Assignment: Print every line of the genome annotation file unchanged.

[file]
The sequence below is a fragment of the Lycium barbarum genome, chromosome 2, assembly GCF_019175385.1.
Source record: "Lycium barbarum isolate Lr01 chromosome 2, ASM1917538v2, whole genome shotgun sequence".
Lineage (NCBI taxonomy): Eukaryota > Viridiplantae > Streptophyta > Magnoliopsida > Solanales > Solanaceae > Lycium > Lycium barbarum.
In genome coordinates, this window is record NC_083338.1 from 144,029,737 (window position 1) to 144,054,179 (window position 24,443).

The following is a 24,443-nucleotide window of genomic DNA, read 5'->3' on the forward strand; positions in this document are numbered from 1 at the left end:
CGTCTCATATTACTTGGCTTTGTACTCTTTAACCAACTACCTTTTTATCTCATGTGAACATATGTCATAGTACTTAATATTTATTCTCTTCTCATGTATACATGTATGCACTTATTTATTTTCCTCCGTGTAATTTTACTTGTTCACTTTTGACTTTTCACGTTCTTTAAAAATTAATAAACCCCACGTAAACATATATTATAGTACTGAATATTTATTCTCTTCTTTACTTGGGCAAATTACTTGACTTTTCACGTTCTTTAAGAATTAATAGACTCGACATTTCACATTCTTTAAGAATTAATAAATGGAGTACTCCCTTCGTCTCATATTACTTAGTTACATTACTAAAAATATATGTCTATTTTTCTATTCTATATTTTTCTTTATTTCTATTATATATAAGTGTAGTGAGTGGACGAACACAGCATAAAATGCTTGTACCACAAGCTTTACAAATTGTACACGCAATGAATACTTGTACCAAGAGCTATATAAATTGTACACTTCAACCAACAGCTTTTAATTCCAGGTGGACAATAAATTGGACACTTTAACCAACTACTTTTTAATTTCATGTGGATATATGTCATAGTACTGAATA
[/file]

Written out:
The sequence below is a fragment of the Lycium barbarum genome, chromosome 2, assembly GCF_019175385.1.
Source record: "Lycium barbarum isolate Lr01 chromosome 2, ASM1917538v2, whole genome shotgun sequence".
Lineage (NCBI taxonomy): Eukaryota > Viridiplantae > Streptophyta > Magnoliopsida > Solanales > Solanaceae > Lycium > Lycium barbarum.
In genome coordinates, this window is record NC_083338.1 from 144,029,737 (window position 1) to 144,054,179 (window position 24,443).

The following is a 24,443-nucleotide window of genomic DNA, read 5'->3' on the forward strand; positions in this document are numbered from 1 at the left end:
CGTCTCATATTACTTGGCTTTGTACTCTTTAACCAACTACCTTTTTATCTCATGTGAACATATGTCATAGTACTTAATATTTATTCTCTTCTCATGTATACATGTATGCACTTATTTATTTTCCTCCGTGTAATTTTACTTGTTCACTTTTGACTTTTCACGTTCTTTAAAAATTAATAAACCCCACGTAAACATATATTATAGTACTGAATATTTATTCTCTTCTTTACTTGGGCAAATTACTTGACTTTTCACGTTCTTTAAGAATTAATAGACTCGACATTTCACATTCTTTAAGAATTAATAAATGGAGTACTCCCTTCGTCTCATATTACTTAGTTACATTACTAAAAATATATGTCTATTTTTCTATTCTATATTTTTCTTTATTTCTATTATATATAAGTGTAGTGAGTGGACGAACACAGCATAAAATGCTTGTACCACAAGCTTTACAAATTGTACACGCAATGAATACTTGTACCAAGAGCTATATAAATTGTACACTTCAACCAACAGCTTTTAATTCCAGGTGGACAATAAATTGGACACTTTAACCAACTACTTTTTAATTTCATGTGGATATATGTCATAGTACTGAATA